Huntley officials: Outlet mall 'ripe for redevelopment'

  • Huntley village officials are concerned about the viability of the Huntley Outlet Center. The mall is more than 50 percent vacant with only 36 stores. The village board recently hired the real estate research and consulting firm of Gruen Gruen and Associates to help evaluate the potential reuse or redevelopment options for the mall.

    Huntley village officials are concerned about the viability of the Huntley Outlet Center. The mall is more than 50 percent vacant with only 36 stores. The village board recently hired the real estate research and consulting firm of Gruen Gruen and Associates to help evaluate the potential reuse or redevelopment options for the mall. Rick West | Staff Photographer

  • The 21-year-old Huntley Outlet Center has been struggling for years. Village officials say it may be time to redevelop the site along Route 47 just north of Interstate 90.

    The 21-year-old Huntley Outlet Center has been struggling for years. Village officials say it may be time to redevelop the site along Route 47 just north of Interstate 90. Rick West | Staff Photographer

 
 
Posted6/28/2015 2:00 PM

Concerned about the condition and continued viability of the Huntley Outlet Center, village officials say it may be time for it to fold.

Huntley Outlet Center, at 11800 Factory Shops Blvd., marks its 21st anniversary this year.

 

The 278,759-square-foot center is more than 50 percent vacant with many prominent stores leaving in recent years. Its 36 tenants include few anchor stores, such as Ann Taylor, Reebok, and Skechers.

"We believe that the property is ripe for redevelopment," said Huntley Village Manager Dave Johnson.

The village board last week hired the real estate research and consulting firm of Gruen Gruen and Associates to help evaluate potential reuse or redevelopment options for the outlet mall.

The outlet mall's sales tax receipts also have declined considerably. In 2003, the mall generated more than $300,000 total in sales tax receipts, of which 50 percent goes to the village because the property lies within a special tax increment financing (TIF) district. Within 10 years, that number has dipped to roughly $100,000, Johnson said.

"It's a shame for the retailers that are still there," Johnson said. "Over the last number of years, we have unfortunately watched it decline in terms of a viable retail property. What we would like to do with the study is look at the highest investment potential/redevelopment options for the land -- roughly 75 acres."

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Years ago, the Huntley mall was acquired by Indianapolis-based Simon Property Group Inc., which also owns Chicago Premium Outlets in Aurora and Gurnee Mills. But unlike the Aurora and Gurnee outlets, the Huntley center has struggled with attracting traffic.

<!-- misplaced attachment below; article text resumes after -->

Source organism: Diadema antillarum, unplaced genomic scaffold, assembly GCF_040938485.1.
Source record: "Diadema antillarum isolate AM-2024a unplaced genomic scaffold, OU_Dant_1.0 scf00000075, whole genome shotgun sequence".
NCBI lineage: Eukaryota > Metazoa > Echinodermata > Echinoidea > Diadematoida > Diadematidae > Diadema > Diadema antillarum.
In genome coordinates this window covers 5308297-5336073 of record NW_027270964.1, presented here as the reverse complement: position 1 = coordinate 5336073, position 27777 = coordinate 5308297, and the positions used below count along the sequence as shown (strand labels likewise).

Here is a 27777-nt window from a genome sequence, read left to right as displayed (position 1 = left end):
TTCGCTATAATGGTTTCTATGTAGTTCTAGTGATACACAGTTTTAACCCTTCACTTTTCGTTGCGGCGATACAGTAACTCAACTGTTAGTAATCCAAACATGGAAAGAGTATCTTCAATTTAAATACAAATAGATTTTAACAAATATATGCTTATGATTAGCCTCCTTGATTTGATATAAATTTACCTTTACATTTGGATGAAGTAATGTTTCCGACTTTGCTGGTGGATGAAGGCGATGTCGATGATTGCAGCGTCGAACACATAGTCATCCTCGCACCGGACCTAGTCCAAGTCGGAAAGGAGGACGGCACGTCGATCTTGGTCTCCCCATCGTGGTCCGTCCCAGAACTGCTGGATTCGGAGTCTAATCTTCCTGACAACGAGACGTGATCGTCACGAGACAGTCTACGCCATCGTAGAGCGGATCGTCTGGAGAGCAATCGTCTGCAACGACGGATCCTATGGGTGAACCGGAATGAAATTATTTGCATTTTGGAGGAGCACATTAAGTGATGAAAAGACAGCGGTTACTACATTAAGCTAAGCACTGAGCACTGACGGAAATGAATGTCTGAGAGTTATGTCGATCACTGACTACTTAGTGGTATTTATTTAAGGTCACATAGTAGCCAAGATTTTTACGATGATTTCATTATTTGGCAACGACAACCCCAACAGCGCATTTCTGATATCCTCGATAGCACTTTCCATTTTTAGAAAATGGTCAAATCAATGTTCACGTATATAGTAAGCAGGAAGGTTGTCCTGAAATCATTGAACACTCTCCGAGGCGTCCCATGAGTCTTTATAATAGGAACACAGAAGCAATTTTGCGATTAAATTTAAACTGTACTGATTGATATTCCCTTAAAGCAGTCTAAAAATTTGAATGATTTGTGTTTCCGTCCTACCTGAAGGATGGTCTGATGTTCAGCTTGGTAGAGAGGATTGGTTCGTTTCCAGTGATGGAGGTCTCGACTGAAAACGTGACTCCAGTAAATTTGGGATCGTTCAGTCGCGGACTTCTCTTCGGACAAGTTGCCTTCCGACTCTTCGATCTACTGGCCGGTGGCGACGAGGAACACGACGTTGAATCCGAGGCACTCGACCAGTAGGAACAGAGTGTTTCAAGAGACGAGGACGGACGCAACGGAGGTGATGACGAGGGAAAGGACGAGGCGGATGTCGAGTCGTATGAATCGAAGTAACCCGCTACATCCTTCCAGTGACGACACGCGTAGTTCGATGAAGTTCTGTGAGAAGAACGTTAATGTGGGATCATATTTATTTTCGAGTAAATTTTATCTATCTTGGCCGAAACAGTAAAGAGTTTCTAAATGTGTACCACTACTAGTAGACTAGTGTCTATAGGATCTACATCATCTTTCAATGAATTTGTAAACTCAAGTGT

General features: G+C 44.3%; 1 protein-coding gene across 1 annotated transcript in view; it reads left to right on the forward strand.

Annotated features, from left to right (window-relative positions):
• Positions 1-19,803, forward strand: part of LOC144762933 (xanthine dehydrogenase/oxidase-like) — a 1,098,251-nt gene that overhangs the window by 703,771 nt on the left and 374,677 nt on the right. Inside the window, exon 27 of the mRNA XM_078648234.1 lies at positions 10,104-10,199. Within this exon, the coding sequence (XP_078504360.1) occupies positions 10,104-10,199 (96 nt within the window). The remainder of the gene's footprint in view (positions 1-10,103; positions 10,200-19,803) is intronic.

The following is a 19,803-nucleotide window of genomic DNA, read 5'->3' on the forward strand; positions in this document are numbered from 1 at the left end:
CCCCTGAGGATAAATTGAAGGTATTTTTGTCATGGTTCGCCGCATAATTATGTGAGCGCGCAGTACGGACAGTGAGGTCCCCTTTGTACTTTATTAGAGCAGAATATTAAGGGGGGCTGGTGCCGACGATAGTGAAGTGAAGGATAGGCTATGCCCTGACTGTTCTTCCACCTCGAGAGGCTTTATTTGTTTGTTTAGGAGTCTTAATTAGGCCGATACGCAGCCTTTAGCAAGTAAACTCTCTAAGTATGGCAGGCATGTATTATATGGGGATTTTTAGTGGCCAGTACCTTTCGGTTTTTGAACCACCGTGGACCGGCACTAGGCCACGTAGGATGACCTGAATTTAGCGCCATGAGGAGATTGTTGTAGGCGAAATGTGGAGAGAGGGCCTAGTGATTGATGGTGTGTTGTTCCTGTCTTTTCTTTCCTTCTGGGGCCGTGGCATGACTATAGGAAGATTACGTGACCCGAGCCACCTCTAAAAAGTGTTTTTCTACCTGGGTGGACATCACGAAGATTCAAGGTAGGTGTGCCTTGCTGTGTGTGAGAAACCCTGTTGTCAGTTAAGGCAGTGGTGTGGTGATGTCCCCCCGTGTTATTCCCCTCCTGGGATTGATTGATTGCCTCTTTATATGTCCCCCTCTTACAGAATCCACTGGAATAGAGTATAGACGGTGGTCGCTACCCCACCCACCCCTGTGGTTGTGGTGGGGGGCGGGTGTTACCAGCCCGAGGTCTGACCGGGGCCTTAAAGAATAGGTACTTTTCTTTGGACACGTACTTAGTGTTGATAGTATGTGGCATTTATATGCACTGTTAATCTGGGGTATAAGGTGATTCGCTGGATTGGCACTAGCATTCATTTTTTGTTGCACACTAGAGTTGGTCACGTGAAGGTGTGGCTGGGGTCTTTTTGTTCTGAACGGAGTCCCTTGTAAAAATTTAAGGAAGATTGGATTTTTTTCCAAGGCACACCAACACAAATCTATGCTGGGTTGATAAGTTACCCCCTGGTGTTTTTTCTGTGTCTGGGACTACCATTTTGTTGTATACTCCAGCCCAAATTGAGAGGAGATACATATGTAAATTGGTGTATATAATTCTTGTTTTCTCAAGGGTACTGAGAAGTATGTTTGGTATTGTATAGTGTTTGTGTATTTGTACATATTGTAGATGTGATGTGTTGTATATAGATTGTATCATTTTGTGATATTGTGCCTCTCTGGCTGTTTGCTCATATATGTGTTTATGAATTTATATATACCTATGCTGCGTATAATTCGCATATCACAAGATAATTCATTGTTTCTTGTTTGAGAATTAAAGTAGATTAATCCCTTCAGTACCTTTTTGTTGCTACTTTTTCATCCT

Simon Property Group recently hired shopping industry veteran Phil Whitsel as the new area manager for Chicago Premium Outlets in Aurora. He also will oversee operations at the Huntley Outlet Center and Pleasant Prairie Premium Outlets near Kenosha, Wisconsin.

"We are actively seeking unique local offerings to capitalize upon the potential of Huntley Outlet Center as a community-oriented shopping destination," Whitsel said in an emailed statement. "We are excited to announce that Gusto's Fun House, an emporium of nostalgic and uncommon collectibles, will be opening at the Huntley center next week, and Darna Furniture is slated to open later this summer."

Johnson said village officials have tried reaching out to the owner to discuss the future of the center but have had little response.

"What they have made real clear to us over the years is the (mall) properties need to be self-sustaining," Johnson said. "It's such a double-edged sword. If there is no reinvestment at all, then how is the property supposed to generate enough revenues.

                                                                                                                                                                                                                       
 

"What we would like to do is be proactive," Johnson said. "To look at, if the mall starts to head in a different direction, what makes sense there whether it's a mixed-use type of opportunity, hotel, restaurant, or business park type of setting. We believe that this piece is absolutely vital to ensure the investment that we made in the (I-90) interchange is ultimately realized."

The $61 million full-access tollway interchange at Interstate 90 and Route 47 opened in fall of 2013. The village contributed roughly $6 million toward that project.

Since the interchanged opened, there has been much activity along the Route 47 corridor with several vacant properties being filled, Johnson said.

Marsala's Italian Kitchen opened across from the outlet mall in the former Niko's Grill & Pub location at 11900 Freeman Road.

Life Spine, Inc., formerly of Hoffman Estates, also moved its corporate headquarters into the 58,400-square-foot, two-story former Duo-Fast Corp. building on the west side of Route 47 near the I-90 interchange.

"We believe that the old Chevy site in the auto mall will start to see redevelopment in the next 12 months," Johnson said. "We didn't want all those empty buildings sitting down there at a newly opened interchange." Johnson said the consultant will look at market conditions, from financing costs for redevelopment, sale/lease pricing to rental rates.

"We believe that there's higher and better uses for that land," Johnson said. "The property due to its visibility along the interstate has generated interest. It is really now dependent on what does the market dictate for that property."

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